The Whitney Museum of American Art: Gender, Museum Display, and Modernism

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dc.contributor.advisor Dr. David Zonderman, Committee Chair en_US
dc.contributor.advisor Dr. Craig Friend, Committee Member en_US
dc.contributor.advisor Dr. Stephanie Spencer , Committee Member en_US
dc.contributor.author Balcerek, Katherine Emma en_US
dc.date.accessioned 2010-08-19T18:19:40Z
dc.date.available 2010-08-19T18:19:40Z
dc.date.issued 2010-04-30 en_US
dc.identifier.other etd-04012010-131832 en_US
dc.identifier.uri http://www.lib.ncsu.edu/resolver/1840.16/6324
dc.description.abstract The Whitney Museum of American Art founded in 1931 by Gertrude Vanderbilt Whitney offers insight into the role of women patrons in the American art world. Furthermore, the Museum’s contemporary identification with the Museum of Modern Art obscures its unique history and different founding principles. This paper explores the foundation of the Whitney Museum in roughly the first two decades of its existence from 1931 to 1953 to examine how Whitney and the Museum’s first director, Juliana Force, negotiated gender and class ideology and the Modernist discourse to found the first museum solely devoted to American art. Gertrude Vanderbilt Whitney and Juliana Force operated the Whitney Museum based on three main principles: the primacy of the individual artist, the promotion of American art, and the importance of an informal museum space. The Whitney Museum of American Art, staked Whitney and Force’s claim in a male dominated art world. The Museum was a complex space, representing a modern feminine viewpoint that embraced inclusivity and elitism, masculine and feminine, Modernism and conservatism. Whitney and Force wanted the Whitney Museum to be less formal and more inclusive, so they designed it like a middle class home with intimate galleries, furniture, carpets, and curtains. However, the decor hindered the Whitney Museum’s influence on the modern art canon because critics perceived the Museum as feminine and personal, Modernism’s rejection of the feminine and realism that ultimately led to the exclusion of the Whitney Museum’s collection of realist art from the modern art historical canon. en_US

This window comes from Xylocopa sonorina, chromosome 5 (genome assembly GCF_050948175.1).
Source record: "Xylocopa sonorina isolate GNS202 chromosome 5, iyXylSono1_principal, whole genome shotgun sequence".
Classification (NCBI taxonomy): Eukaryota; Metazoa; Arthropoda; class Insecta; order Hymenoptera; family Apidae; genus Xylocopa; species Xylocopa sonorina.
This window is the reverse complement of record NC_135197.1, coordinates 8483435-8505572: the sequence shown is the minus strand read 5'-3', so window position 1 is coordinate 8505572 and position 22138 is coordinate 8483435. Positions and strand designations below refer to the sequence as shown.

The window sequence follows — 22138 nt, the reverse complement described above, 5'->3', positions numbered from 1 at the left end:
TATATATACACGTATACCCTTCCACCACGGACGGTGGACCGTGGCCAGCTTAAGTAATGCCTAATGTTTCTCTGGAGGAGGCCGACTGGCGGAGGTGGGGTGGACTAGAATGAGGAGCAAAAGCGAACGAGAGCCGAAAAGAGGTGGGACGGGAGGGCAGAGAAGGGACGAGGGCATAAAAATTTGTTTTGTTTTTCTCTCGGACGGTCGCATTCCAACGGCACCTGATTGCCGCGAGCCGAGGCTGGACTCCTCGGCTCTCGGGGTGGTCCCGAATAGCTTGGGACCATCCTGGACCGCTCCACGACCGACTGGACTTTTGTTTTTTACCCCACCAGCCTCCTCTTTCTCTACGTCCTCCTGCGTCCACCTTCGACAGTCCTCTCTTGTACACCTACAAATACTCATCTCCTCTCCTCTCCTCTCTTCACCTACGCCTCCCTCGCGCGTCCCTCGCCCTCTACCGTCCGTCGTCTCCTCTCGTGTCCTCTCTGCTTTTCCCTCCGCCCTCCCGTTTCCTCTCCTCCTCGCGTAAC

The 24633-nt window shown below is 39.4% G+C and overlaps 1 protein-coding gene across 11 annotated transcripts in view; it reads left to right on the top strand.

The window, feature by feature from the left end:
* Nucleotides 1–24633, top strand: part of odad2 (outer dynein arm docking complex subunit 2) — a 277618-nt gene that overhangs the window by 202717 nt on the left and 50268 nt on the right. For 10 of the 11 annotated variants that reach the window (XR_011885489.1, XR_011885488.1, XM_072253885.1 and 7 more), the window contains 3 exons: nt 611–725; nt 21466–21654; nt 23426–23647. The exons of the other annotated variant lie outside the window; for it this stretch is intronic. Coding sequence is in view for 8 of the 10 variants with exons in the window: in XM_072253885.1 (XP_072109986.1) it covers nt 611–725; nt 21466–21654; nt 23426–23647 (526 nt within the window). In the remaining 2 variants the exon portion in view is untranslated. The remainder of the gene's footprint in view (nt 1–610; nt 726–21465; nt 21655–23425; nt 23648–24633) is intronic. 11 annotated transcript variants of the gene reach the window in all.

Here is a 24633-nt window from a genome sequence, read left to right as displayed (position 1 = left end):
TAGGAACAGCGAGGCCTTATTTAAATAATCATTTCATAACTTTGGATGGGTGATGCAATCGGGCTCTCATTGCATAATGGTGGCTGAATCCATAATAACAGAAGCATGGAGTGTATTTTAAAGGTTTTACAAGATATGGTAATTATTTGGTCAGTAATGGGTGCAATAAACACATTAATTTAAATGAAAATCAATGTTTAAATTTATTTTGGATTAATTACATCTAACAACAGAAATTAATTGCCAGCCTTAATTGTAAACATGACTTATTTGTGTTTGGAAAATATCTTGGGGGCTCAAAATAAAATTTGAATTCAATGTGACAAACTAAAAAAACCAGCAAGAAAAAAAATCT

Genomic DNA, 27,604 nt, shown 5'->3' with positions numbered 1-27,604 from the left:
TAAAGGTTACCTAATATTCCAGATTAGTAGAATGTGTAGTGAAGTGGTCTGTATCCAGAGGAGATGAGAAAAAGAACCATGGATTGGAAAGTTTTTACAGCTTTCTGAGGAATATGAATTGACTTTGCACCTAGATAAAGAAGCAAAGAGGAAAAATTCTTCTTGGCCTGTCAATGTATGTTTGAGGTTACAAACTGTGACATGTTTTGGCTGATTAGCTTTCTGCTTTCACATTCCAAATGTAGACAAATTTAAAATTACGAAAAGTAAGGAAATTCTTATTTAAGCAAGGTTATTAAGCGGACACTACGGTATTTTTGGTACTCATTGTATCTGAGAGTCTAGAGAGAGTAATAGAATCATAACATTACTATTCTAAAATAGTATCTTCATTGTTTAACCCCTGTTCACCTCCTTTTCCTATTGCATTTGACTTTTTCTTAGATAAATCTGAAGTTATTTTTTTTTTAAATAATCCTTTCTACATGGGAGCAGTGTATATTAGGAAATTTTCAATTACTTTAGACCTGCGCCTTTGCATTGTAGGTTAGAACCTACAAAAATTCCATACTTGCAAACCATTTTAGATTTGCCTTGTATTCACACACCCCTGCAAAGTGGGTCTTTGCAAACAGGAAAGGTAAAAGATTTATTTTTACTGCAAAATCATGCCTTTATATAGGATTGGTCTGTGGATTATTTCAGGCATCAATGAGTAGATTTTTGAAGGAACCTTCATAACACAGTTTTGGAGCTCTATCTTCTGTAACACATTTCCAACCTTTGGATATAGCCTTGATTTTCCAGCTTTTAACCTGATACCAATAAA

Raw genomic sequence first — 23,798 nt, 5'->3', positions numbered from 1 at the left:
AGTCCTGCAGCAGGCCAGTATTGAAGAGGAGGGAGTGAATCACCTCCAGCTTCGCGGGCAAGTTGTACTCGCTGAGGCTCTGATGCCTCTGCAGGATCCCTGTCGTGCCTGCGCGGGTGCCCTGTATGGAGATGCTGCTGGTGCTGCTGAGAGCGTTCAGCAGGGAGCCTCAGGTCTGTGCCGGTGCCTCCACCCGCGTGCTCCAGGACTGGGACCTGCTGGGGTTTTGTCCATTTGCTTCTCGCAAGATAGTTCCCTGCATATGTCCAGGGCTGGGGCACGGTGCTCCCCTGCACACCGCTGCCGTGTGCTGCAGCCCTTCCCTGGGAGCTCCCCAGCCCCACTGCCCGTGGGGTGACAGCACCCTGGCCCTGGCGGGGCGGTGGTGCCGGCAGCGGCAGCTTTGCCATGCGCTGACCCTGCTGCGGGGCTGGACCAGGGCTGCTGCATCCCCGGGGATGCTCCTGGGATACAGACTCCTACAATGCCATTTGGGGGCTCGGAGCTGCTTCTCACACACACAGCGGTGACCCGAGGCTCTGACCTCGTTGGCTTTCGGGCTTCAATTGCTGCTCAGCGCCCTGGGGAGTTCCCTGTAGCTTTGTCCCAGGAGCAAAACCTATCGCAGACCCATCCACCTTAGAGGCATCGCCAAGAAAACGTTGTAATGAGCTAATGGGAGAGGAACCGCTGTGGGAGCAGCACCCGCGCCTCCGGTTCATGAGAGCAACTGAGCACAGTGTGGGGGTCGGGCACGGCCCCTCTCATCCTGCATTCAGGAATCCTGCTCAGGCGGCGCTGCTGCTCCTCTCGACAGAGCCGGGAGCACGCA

dc.rights I hereby certify that, if appropriate, I have obtained and attached hereto a written permission statement from the owner(s) of each third party copyrighted matter to be included in my thesis, dis sertation, or project report, allowing distribution as specified below. I certify that the version I submitted is the same as that approved by my advisory committee. I hereby grant to NC State University or its agents the non-exclusive license to archive and make accessible, under the conditions specified below, my thesis, dissertation, or project report in whole or in part in all forms of media, now or hereafter known. I retain all other ownership rights to the copyright of the thesis, dissertation or project report. I also retain the right to use in future works (such as articles or books) all or part of this thesis, dissertation, or project report. en_US
dc.subject Museum Display en_US
dc.subject Modernism en_US
dc.subject American Art en_US
dc.subject Juliana Force en_US
dc.subject Art Museums en_US
dc.subject Women Art Patrons en_US
dc.subject Gertrude Vanderbilt Whitney en_US
dc.title The Whitney Museum of American Art: Gender, Museum Display, and Modernism en_US
dc.degree.name MA en_US
dc.degree.level thesis en_US
dc.degree.discipline Public History en_US


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